Letter Knowledge: ABCs

Parents and caregivers make the difference by just modeling the importance of reading, surrounding children with books, and engaging in the learning process. By doing these simple things, children have a better chance at succeeding in school and throughout each aspect of their lives. Today, we wrap up our series on the six literacy skills and strategies you can use to practice each skill at home with your family.

kindergarten clipart

Our final topic is LETTER KNOWLEDGE, or knowing the ABCs:

  • Make finding letters and sounds fun.
  • Play spelling games.
  • Use materials like magnetic letters, sand and glue, stamps, flashcards and stickers to practice spelling.
  • Explain what is the “same” and “different” between objects.
  • Read alphabet books with clear letters and pictures.

As children begin to learn the letters of the alphabet, it is also important they learn to identify shapes, colors, and numbers. Our letters are made up of many different shapes–the capital A has a triangle, the lower case d has a circle, the s looks like a snake. Many of our letters have similarities, but they also have big differences. When children learn these concepts, it makes identifying letters easier. Remember, you can use almost any book to teach letter knowledge. It doesn’t have to be a book strictly about the ABCs.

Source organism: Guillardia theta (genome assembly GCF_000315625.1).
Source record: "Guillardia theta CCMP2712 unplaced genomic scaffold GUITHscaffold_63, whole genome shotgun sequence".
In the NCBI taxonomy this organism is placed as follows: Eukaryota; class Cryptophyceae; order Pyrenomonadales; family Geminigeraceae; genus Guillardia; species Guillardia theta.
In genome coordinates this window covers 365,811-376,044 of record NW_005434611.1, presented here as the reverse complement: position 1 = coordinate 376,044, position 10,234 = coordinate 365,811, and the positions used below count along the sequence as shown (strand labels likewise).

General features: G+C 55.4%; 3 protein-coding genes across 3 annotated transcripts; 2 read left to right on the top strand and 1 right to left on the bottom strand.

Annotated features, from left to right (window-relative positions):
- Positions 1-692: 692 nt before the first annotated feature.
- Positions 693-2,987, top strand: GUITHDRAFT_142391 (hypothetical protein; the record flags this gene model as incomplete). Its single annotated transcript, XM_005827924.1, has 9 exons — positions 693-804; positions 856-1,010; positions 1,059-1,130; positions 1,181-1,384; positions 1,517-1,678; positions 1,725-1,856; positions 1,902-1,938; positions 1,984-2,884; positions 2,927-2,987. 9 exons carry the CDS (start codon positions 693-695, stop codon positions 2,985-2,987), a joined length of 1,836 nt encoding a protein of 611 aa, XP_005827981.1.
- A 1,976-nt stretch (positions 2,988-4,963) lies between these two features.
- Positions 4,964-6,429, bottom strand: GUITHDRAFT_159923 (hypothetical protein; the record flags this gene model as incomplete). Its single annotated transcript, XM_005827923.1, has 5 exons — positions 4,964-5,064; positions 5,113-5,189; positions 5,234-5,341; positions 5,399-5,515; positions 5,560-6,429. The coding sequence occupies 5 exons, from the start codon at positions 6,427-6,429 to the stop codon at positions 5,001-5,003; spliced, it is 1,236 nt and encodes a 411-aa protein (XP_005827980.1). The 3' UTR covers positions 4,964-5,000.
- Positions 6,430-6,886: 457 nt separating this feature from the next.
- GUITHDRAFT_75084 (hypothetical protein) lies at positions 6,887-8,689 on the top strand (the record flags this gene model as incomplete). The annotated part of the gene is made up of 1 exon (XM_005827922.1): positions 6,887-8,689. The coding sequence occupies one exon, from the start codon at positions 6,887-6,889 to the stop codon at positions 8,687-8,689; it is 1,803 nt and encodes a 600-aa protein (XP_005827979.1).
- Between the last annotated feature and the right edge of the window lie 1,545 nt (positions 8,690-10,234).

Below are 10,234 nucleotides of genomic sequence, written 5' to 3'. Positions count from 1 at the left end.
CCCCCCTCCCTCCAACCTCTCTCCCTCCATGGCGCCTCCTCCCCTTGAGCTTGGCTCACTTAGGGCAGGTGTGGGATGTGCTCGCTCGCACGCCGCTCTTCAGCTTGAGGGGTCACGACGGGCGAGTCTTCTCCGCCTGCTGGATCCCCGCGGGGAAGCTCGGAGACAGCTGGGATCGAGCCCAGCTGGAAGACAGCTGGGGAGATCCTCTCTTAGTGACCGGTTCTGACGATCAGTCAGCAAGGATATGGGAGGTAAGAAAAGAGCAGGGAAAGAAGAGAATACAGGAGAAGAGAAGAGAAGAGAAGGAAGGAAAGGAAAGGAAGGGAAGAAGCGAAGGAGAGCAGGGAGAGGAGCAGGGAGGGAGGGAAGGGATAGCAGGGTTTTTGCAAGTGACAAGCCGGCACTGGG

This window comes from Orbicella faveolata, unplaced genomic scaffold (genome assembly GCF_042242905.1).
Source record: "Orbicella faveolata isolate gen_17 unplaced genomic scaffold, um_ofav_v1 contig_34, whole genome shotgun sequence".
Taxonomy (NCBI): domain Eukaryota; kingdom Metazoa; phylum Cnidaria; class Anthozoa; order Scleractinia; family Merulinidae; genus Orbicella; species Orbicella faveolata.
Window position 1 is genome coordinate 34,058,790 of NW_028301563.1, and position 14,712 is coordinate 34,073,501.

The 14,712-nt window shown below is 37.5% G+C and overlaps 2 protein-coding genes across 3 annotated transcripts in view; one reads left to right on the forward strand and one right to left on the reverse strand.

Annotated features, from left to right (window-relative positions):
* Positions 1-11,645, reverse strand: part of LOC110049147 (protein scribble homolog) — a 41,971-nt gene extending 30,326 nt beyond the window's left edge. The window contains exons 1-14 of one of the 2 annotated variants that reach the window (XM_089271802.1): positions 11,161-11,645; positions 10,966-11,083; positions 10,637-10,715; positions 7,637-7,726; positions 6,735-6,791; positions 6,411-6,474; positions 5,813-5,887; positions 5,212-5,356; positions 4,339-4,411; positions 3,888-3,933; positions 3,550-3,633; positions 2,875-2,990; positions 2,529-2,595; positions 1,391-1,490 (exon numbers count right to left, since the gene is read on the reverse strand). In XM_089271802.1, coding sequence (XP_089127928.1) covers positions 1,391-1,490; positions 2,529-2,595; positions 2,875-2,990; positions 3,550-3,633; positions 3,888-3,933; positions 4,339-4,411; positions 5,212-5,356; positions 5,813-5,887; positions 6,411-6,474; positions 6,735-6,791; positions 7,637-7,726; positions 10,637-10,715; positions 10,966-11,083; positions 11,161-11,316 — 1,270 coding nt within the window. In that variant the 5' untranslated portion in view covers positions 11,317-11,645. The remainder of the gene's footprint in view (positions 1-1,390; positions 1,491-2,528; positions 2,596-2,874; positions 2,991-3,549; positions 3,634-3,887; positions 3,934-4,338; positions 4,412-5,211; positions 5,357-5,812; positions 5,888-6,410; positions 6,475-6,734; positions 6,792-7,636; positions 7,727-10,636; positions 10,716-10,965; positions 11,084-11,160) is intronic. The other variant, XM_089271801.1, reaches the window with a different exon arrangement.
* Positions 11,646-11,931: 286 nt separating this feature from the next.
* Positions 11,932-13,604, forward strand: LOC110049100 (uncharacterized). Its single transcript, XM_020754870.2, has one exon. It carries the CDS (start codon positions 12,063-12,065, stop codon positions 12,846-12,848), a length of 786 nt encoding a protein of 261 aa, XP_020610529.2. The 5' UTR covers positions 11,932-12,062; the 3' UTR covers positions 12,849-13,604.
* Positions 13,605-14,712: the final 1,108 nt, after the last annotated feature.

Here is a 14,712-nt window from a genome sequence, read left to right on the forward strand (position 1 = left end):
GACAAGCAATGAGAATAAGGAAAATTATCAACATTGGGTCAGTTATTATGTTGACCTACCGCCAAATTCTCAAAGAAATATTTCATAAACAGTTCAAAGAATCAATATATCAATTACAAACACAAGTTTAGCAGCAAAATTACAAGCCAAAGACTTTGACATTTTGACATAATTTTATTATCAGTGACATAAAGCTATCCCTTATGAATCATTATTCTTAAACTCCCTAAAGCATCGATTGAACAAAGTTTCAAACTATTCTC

Here are some great books your child will love reading:

Sue MacDonald Had a Book by Jim Tobin
If Rocks Could Sing by Leslie McGuirk
Chicka Chicka Boom Boom by Bill Martin
A You’re Adorable by Martha Alexander
Alphabet Under Construction by Denise Fleming


Nature Scavenger Hunt

School is out. It’s finally summer. And the weather is finally acting like it. The best part of summer is playing outside and doing the things you don’t get to do the rest of the year: play basketball, jump rope, play four-square, hide and seek, take a bike ride, visit the park, plan a picnic, etc. Eventually, though, these activities get old. And after day three, you start hearing, “There’s nothing to do outside. I’m so bored.”